*N.B. A detailed on-line essay by S. Finch
was the starting point for this entry.*

Let be a Permutation of elements, and let be the number of Cycles of length in this Permutation. Picking at Random
gives

(1) |

(2) |

(3) |

(4) |

(5) |

(6) | |||

(7) |

Golomb (1959) derived

(8) |

(9) |

(10) |

(11) |

(12) |

(13) |

(14) |

Mitchell (1968) computed to 53 decimal places.

Surprisingly enough, there is a connection between and Prime Factorization (Knuth and Pardo 1976, Knuth 1981, pp. 367-368, 395, and 611). Dickman (1930) investigated the probability
that the largest Prime Factor of a random Integer between 1 and satisfies for
. He found that

(15) |

(16) |

which is .

**References**

Finch, S. ``Favorite Mathematical Constants.'' http://www.mathsoft.com/asolve/constant/golomb/golomb.html

Gourdon, X. 1996. http://www.mathsoft.com/asolve/constant/golomb/gourdon.html.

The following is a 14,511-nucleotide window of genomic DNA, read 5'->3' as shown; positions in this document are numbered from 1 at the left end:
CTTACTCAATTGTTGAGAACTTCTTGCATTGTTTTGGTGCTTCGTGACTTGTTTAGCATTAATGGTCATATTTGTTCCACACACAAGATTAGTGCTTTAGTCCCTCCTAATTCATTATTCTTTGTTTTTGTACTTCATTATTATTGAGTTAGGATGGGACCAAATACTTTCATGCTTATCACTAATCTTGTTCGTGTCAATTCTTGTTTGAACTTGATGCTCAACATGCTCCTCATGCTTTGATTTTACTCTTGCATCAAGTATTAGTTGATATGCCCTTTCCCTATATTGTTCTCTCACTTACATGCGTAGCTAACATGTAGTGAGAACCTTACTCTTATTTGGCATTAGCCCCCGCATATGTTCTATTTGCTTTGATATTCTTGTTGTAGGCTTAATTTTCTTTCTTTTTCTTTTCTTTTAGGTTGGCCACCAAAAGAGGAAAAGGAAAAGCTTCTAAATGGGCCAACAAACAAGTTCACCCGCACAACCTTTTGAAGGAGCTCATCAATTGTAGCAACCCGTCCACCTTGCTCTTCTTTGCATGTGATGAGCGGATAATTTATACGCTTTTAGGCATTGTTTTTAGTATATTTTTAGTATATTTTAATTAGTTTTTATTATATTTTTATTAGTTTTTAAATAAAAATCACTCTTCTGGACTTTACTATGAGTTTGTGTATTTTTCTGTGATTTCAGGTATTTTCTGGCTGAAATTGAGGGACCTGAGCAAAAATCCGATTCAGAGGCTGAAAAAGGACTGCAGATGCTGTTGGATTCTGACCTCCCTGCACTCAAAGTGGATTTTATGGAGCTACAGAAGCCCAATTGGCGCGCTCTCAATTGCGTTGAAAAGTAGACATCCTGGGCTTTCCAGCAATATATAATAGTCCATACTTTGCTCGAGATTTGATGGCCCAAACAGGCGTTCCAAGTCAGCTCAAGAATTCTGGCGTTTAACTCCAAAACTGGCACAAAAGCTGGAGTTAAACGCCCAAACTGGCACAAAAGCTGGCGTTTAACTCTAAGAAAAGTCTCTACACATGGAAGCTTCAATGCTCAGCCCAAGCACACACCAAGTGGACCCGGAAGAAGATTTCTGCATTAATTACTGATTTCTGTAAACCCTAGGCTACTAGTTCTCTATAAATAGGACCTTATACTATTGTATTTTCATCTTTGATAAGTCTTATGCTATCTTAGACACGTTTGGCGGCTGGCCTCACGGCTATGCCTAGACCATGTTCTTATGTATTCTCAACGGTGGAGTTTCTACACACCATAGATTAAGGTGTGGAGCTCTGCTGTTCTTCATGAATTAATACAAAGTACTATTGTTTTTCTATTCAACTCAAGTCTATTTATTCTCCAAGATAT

Knuth, D. E. *The Art of Computer Programming, Vol. 1: Fundamental Algorithms, 2nd ed.* Reading, MA: Addison-Wesley, 1973.

Knuth, D. E. *The Art of Computer Programming, Vol. 2: Seminumerical Algorithms, 2nd ed.* Reading, MA: Addison-Wesley, 1981.

Knuth, D. E. and Pardo, L. T. ``Analysis of a Simple Factorization Algorithm.'' *Theor. Comput. Sci.* **3**, 321-348, 1976.

Mitchell, W. C. ``An Evaluation of Golomb's Constant.'' *Math. Comput.* **22**, 411-415, 1968.

Purdom, P. W. and Williams, J. H. ``Cycle Length in a Random Function.'' *Trans. Amer. Math. Soc.* **133**, 547-551, 1968.

Shepp, L. A. and Lloyd, S. P. ``Ordered Cycle Lengths in Random Permutation.'' *Trans. Amer. Math. Soc.* **121**, 350-557, 1966.

Wilf, H. S. *Generatingfunctionology, 2nd ed.* New York: Academic Press, 1993.

© 1996-9

1999-05-25